Heat stress in livestock

Haely Leiding, University of Minnesota- Extension Assistant

Knowing the signs of heat stress is important in order to take care of your animals

Although the summer months have been cool so far, we can still be ready for the heat that is bound to come with a Minnesota summer.

Heat stress is very hard on livestock when there is a combination of high humidity and low wind speed. Heat stress affects all animals differently depending on their body condition, coat cover and color, and disposition.



Knowing the signs of heat stress is important in order to take care of your animals. There are many signs of heat stress: Animals bunching in the shade, slobbering or excessive salivation, foaming around the mouth, panting or open mouth breathing, lack of coordination, and trembling.

If animals suffer from heat stress it can affect them in different ways like reduced feed intake, reduced weight gain, poor breeding efficiency, lower milk production, increased disease susceptibility, changes in behavior, or even death.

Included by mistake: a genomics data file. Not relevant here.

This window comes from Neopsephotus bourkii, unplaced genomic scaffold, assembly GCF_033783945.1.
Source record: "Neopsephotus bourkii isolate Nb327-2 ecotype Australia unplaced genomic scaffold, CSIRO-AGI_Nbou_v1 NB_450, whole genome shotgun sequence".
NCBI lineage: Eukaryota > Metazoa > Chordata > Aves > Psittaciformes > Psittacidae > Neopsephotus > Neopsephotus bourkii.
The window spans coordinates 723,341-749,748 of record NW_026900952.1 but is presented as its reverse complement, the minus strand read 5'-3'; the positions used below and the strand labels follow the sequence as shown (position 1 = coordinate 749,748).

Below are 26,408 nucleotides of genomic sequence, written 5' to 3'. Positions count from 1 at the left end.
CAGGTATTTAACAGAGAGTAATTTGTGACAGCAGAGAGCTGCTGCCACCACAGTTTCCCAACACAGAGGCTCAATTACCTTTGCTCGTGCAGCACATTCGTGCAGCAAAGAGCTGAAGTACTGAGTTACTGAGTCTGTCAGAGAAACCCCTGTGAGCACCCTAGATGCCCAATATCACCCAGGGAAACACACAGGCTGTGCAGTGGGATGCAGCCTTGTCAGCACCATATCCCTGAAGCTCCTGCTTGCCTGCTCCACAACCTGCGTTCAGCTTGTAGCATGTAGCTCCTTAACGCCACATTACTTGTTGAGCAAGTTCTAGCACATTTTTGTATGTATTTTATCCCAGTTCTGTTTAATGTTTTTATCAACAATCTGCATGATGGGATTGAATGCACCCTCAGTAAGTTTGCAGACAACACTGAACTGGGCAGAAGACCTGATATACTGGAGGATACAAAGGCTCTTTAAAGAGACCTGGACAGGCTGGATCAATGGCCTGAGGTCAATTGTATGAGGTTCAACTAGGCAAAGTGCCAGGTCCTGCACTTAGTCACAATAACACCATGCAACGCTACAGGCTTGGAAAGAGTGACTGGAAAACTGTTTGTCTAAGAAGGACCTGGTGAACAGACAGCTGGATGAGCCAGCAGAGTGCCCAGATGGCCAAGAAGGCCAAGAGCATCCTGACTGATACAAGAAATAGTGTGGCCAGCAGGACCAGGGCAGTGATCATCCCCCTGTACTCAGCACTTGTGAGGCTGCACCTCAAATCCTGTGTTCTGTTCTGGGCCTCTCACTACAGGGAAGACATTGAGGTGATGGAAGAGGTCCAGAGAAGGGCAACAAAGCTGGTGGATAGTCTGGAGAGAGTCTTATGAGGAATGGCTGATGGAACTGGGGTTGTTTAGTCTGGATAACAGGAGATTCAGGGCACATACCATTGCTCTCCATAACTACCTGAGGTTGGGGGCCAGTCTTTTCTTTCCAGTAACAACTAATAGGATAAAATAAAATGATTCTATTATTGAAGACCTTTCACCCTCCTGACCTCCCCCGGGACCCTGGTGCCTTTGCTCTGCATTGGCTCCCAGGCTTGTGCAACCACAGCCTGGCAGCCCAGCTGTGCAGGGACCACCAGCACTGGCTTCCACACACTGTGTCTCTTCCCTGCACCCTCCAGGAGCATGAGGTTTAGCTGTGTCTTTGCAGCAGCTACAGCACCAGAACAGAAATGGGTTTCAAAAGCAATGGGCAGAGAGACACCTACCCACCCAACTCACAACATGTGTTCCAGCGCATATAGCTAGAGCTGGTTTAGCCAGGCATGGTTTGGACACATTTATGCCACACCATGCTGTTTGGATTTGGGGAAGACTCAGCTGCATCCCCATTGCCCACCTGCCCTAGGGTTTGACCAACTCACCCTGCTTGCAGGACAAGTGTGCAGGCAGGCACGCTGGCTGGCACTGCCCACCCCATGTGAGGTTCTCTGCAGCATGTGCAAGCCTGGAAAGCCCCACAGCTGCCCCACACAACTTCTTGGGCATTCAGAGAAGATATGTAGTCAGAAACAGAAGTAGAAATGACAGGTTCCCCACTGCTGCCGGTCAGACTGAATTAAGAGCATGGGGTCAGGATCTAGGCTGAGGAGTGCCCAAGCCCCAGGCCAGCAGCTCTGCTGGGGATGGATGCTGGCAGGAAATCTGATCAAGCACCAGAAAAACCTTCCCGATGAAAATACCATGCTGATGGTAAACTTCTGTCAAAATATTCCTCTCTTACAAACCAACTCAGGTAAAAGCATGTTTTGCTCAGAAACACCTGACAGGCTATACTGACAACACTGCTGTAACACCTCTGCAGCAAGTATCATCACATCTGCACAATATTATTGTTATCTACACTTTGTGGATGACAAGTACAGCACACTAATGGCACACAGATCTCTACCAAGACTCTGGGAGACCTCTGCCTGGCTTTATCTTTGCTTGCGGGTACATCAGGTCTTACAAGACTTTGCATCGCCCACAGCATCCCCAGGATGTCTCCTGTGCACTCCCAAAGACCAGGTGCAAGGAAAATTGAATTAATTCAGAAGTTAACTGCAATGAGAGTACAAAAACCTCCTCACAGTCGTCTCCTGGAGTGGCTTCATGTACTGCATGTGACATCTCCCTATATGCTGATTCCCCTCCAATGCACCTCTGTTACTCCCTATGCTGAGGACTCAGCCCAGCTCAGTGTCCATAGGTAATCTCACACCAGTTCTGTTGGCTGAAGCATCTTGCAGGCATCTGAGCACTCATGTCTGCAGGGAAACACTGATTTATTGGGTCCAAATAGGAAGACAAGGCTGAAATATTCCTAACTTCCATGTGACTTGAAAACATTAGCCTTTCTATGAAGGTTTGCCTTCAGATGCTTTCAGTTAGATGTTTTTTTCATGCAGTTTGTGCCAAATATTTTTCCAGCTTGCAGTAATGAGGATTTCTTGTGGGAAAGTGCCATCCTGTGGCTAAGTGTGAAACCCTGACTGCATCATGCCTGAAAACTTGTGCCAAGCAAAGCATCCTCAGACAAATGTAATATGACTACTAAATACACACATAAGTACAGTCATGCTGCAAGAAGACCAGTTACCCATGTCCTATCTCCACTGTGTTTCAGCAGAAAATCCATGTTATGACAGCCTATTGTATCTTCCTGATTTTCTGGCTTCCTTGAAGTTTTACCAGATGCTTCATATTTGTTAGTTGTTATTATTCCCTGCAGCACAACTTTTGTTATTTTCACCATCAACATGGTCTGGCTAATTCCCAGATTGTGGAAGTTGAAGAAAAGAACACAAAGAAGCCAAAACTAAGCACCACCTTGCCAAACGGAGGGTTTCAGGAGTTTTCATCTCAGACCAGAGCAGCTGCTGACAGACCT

At 90 degrees fahrenheit animals consume almost twice as much water as they do at 70 degrees fahrenheit. When the temperature rises, animals also lose more water through evaporation and sweating.

To manage heat stress it is important to provide an option that is right for your animals or set up. Some management options include providing shade, ventilation and air flow, clean and cool water, cool water drench, and sprinklers or hoses.

If you are interested in learning more about heat stress in livestock, feel free to reach out to University of Minnesota- Extension Educator, Michael Cruse at (507) 725-5807 or mjcruse@umn.edu.

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